Of Factish Gods and Modes of Existence: About Latour’s modes of existence, each with its own “felicity” conditions, with an excursion into a sermon delivered by a local preacher in a Black church. Religion is one mode. Science, waaayy over there, is different (Reference perhaps?). I conclude, however, that “Latour is missing some modes. He’s flattened a bunch of them into this single mode, Reproduction. Thus he’s giving us a scheme that bears an echo of that old nature/culture distinction he’s worked so hard to replace. His scheme has 14 modes which center on human activity and this one mode that, while humans as physical beings must participate in it, seems to be a single mode only in contrast to, by comparison with, the other fourteen.”

Latour, Language, and Translation: Language, whether written or spoken, is a double system in which a string of signifiers carries or encodes a string of signifieds, to use Saussure’s terms. The signifiers are physical events in the public domain, vibrations in air, marks on a page, while the signifieds exist within the privacy of individual minds and brains. In Latour’s terms, signifiers act like intermediaries while signifieds are mediators. In translation from one language to another, intermediaries must function as mediators.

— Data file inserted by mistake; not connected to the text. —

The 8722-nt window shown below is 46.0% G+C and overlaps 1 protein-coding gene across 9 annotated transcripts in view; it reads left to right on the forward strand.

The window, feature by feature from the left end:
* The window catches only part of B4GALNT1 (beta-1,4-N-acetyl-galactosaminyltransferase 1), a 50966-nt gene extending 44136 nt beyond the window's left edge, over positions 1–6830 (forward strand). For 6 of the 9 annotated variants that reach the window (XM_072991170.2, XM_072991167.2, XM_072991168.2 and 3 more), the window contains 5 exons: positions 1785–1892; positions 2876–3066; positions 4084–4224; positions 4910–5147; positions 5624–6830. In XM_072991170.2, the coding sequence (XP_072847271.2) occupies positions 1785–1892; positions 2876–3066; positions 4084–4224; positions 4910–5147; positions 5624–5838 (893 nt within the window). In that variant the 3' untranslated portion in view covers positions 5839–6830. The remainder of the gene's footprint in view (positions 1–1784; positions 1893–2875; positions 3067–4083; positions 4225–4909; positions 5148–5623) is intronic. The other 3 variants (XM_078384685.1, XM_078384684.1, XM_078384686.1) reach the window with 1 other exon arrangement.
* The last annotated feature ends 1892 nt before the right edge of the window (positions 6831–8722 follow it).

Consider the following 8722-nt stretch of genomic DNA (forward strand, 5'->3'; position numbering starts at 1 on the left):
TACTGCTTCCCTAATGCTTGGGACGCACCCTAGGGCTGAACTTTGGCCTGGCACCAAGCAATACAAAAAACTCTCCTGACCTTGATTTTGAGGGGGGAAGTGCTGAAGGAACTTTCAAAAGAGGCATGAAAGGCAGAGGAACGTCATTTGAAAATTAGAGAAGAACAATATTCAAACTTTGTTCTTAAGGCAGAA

Sunk boat

On bringing bioligcal data to bear on artificial neural networks [I think we're getting somewhere]

Comedy gold, the missing comma [much ado about nothing]

Wednesday, May 5, 2021

Do Wide and Deep Networks Learn the Same Things? [I think we're getting somewhere]

From Google's AI Blog: Do Wide and Deep Networks Learn the Same Things?

A common practice to improve a neural network’s performance and tailor it to available computational resources is to adjust the architecture depth and width. Indeed, popular families of neural networks, including EfficientNet, ResNet and Transformers, consist of a set of architectures of flexible depths and widths. However, beyond the effect on accuracy, there is limited understanding of how these fundamental choices of architecture design affect the model, such as the impact on its internal representations.

In “Do Wide and Deep Networks Learn the Same Things? Uncovering How Neural Network Representations Vary with Width and Depth”, we perform a systematic study of the similarity between wide and deep networks from the same architectural family through the lens of their hidden representations and final outputs. In very wide or very deep models, we find a characteristic block structure in their internal representations, and establish a connection between this phenomenon and model overparameterization. Comparisons across models demonstrate that those without the block structure show significant similarity between representations in corresponding layers, but those containing the block structure exhibit highly dissimilar representations. These properties of the internal representations in turn translate to systematically different errors at the class and example levels for wide and deep models when they are evaluated on the same test set. 

More on the blog.

Go West, into the purple